Strain Theories

V. Explaining Groups Differences in Crime

Strain theories have been used primarily to explain why some individuals are more likely to engage in crime than others. Increasingly, however, they are also being used to explain group differences in crime, in particular gender, age, ethnic–racial, class, and community differences. An example of this use has already been presented.

Merton’s (1938) version of strain theory has been used to explain class differences in crime. Lower-class individuals are said to engage in higher rates of crime because they have more trouble achieving their monetary goals through legal channels. Note, however, that the relationship between class and crime is not as strong as many people believe. There appears to be little relationship between class and minor crime, although lower-class individuals are somewhat more likely to engage in minor crime (see Agnew, 2009). Furthermore, middleclass individuals are more likely to engage in certain types of white-collar crime, especially corporate crime. Recent versions of strain theory have attempted to explain this by noting that middle- and upper-class individuals do sometimes experience monetary strain, especially when they compare themselves with even more advantaged others (Passas, 1997).

GST explains group differences in crime by arguing that the members of certain groups are more likely to (a) experience strains that are conducive to crime and (b) cope with these strains through crime. As an illustration, consider the strong relationship between gender and crime. With the exception of a few types of crime, males have substantially higher levels of offending than females. Part of the reason for this is that males are more likely to experience many of the strains that are conducive to crime. This includes strains such as harsh parental discipline, negative school experiences (e.g., low grades), criminal victimization, homelessness, and perhaps the inability to achieve goals such as thrills/excitement and masculine status. It is important to note, however, that females experience as much or more overall strain than males. Many of the strains experienced by females, however, are not conducive to crime. These include strains involving close supervision by others and the burdens associated with the care of others (e.g., children and elderly parents). Furthermore, females are more likely to experience certain strains that are conducive to crime, such as sexual abuse and gender discrimination. Overall, however, males are more likely than females to experience strains that are conducive to crime (Agnew, 2006)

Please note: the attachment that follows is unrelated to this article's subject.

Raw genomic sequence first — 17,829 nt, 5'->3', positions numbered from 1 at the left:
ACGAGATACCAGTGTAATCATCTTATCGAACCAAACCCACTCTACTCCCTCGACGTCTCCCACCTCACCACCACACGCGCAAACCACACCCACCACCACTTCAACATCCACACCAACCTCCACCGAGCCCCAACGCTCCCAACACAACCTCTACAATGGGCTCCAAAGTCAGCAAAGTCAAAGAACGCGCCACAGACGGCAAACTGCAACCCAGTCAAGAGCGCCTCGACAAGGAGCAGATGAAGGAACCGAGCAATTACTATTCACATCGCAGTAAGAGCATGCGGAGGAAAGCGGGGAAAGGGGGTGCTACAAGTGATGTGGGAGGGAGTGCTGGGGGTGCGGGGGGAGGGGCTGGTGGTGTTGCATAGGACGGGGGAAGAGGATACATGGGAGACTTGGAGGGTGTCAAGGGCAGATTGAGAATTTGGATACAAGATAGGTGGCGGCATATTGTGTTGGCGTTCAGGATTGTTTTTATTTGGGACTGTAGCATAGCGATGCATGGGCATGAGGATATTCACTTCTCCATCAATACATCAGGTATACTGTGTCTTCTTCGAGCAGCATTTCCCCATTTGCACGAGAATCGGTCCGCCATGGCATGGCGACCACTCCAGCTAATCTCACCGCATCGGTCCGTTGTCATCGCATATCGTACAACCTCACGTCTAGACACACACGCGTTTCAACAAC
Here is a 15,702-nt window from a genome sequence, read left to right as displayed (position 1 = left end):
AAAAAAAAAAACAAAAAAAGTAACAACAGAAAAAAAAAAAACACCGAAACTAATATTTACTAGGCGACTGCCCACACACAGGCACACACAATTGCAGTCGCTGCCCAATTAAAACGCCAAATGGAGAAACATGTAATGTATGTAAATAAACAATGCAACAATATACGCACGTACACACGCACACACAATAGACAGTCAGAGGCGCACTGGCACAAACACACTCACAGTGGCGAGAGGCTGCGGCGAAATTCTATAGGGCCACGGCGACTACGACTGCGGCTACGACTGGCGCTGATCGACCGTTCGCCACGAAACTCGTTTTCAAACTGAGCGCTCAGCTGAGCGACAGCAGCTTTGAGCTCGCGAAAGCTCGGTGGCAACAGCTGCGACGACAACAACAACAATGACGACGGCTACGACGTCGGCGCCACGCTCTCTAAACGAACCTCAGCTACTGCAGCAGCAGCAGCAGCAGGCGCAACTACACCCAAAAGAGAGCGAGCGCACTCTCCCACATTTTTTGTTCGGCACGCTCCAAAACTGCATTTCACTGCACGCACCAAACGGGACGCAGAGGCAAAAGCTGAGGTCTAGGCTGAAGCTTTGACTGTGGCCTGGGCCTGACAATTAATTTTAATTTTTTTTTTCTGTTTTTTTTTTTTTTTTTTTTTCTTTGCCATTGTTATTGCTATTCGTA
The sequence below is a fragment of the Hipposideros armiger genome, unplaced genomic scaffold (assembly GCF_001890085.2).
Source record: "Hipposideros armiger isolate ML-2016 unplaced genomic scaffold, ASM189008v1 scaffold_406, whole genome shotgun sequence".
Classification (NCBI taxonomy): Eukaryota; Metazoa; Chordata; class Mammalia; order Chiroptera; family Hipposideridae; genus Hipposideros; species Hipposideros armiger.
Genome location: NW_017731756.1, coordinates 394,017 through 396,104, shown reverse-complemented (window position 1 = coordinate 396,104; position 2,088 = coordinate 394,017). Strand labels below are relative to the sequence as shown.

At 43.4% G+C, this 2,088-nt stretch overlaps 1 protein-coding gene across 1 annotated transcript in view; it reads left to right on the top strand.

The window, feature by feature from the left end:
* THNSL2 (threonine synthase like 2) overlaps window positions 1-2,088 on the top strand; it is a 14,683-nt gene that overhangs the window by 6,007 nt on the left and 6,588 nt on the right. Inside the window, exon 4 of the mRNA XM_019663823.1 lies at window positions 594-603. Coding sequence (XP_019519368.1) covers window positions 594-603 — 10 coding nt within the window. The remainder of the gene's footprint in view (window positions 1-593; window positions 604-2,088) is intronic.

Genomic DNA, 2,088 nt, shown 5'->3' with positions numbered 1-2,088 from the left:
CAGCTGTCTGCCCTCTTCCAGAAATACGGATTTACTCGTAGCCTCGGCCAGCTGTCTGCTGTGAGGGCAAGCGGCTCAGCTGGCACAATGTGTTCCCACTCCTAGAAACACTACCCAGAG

Males are also more likely to cope with strains through crime. Part of the reason for this has to do with gender differences in the emotional reaction to strains. Both males and females tend to become angry when they experience strains. The anger of females, however, is more often accompanied by emotions such as guilt, shame, anxiety, and depression. This is because females more often blame themselves when they experience strains, view their anger as inappropriate, and worry that their anger might lead them to harm others. The anger of males, however, is more often accompanied by moral outrage. This is because males are quicker to blame others for their strains and to interpret the negative treatment they have experienced as a deliberate challenge or insult. These gender differences in the experience of anger reflect differences in socialization and social position. Females, for example, are more often taught to be nurturing and submissive, and so they are more likely to view their anger as inappropriate. In any event, the moral outrage of angry males is more conducive to criminal coping, especially to crimes directed against others.

Also, males are more likely to engage in criminal coping because of their standing on those factors that increase the likelihood of criminal coping. Among other things, males are higher in negative emotionality and lower in constraint. Male are lower in certain types of social support— especially emotional supports—and they are lower in many types of social control. In particular, males are less well supervised, less likely to be punished for aggressive behavior, more weakly tied to school, and less likely to condemn crime. Furthermore, males are more likely to associate with other criminals and hold beliefs favorable to crime. Males, for example, are more likely to have delinquent friends and to be gang members than are females. Finally, males are more likely to hold gender-related beliefs that are conducive to criminal coping, such as the belief that they should be “tough.”

Data provide some support for these arguments. Research does indicate that males are more likely to experience many of the strains that are conducive to crime, and studies tend to suggest that males are more likely to cope with strains through crime, although not all studies have found this (see Agnew, 2006; Broidy & Agnew, 1997). Strain theory, then, can partly explain gender differences to crime. Strain theory has also been used to help explain ethnic–racial, age, class, and community differences in crime (see Agnew, 2006 for an overview; see Agnew, 1997; Eitle & Turner, 2003; and Warner & Fowler, 2003, for selected studies). The argument here is the same. The members of groups with higher rates of crime are more likely to experience strains that are conducive to crime and to cope with such strains through crime.